About Lewy Body Dementia
Lewy bodies are abnormal deposits of a protein called alpha-synuclein that form within nerve cells, affecting their function. Lewy body dementia (LBD) is the second most common form of progressive dementia after Alzheimer’s disease. Lewy bodies also cause Parkinson’s disease (PD), and the order that symptoms develop distinguishes between dementia with Lewy bodies and dementia due to Parkinson’s disease.
Identifying LBD can be challenging because many LBD symptoms overlap with other conditions. For example, people with LBD can be misdiagnosed with a psychiatric illness due to the prominent visual hallucinations that are a hallmark of this illness.
Types of Lewy Body Dementia
Lewy body dementia is classified by the timing of symptom onset.
Types of Lewy body dementia include:
- Dementia with Lewy bodies: Dementia in which thinking and memory changes occur before or around the same time as movement problems such as tremor and problems with walking
- Parkinson’s disease dementia: Dementia in which movement symptoms of Parkinson’s disease are present for many years before cognitive and behavioral changes occur.
Symptoms of Lewy Body Dementia
Symptoms of LBD and their severity can vary person to person.
Symptoms of Lewy body dementia may include:
- Difficulty with attention and planning
- Fluctuating confusion throughout the day
- Impaired reasoning, including visual and spatial reasoning
- Parkinsonism (motor difficulties trouble with walking and slow movement)
- Sleep difficulty (acting out dreams, vivid dreaming)
- Visual hallucinations
Risk Factors for Lewy Body Dementia
Researchers are still working to determine the exact cause of LBD, but certain people are known to be at higher risk for the condition.
Risk factors for Lewy body dementia may include:
- Age: LBD is most common in patients over 50
- Family history: In some cases, people with a family history of LBD are at higher risk for the condition
Treating Lewy Body Dementia at UT Health Austin
While there’s no cure for Lewy body dementia, symptoms can be managed with medications that are used for conditions like Alzheimer’s disease or Parkinson’s disease. Some patients are prescribed anti-psychotic medications, though it is very important to talk with a physician or psychiatrist before taking these drugs for LBD symptoms, and they should be used with extreme caution given they are particularly risky for the elderly and those with LBD.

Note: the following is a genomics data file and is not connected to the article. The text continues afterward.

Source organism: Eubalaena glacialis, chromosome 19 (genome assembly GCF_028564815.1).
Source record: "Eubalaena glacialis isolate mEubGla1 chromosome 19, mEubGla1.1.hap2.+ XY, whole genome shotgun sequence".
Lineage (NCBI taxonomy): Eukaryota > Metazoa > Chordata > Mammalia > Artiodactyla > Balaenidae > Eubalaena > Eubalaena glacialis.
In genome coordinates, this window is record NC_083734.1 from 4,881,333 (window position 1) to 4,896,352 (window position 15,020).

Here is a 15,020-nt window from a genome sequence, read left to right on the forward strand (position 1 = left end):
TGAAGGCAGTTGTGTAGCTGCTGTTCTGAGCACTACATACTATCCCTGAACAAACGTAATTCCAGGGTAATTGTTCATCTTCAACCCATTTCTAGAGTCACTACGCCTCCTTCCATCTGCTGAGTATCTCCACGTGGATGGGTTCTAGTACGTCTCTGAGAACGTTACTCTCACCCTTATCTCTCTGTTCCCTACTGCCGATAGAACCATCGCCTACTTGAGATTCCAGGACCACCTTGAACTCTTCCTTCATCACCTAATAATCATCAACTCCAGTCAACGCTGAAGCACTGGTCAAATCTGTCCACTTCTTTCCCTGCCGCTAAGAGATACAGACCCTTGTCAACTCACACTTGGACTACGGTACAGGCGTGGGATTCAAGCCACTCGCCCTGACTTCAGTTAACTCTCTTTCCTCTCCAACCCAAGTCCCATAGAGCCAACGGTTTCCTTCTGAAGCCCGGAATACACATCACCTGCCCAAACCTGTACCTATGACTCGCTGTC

Our clinic uses an interprofessional approach, which means our patients have contact with multiple team members coming from multiple specialties. We discuss each patient as a team to identify the diagnosis and to develop a tailored treatment plan specific to your needs. Whatever your needs are, our team is here to listen and work with you to develop a treatment plan that is right for you.
Care Team Approach
UT Health Austin, we take a multidisciplinary approach to your care. This means you will benefit from the expertise of multiple specialists across a variety of disciplines caring for you in one place to avoid having to schedule multiple appointments with providers at locations all over the city. The Comprehensive Memory Center care team includes neurologists, a geriatric psychiatrist, neuropsychologists, nurses, a speech-language pathologist, social workers, and more who work together to help you get back to the things in your life that matter most to you.
We collaborate with our colleagues at the Dell Medical School and The University of Texas at Austin to utilize the latest research, diagnostic, and treatment techniques, allowing us to identify new therapies to improve treatment outcomes. We are committed to communicating and coordinating your care with referring physicians and other partners in the community to ensure that we are providing you with comprehensive, whole-person care.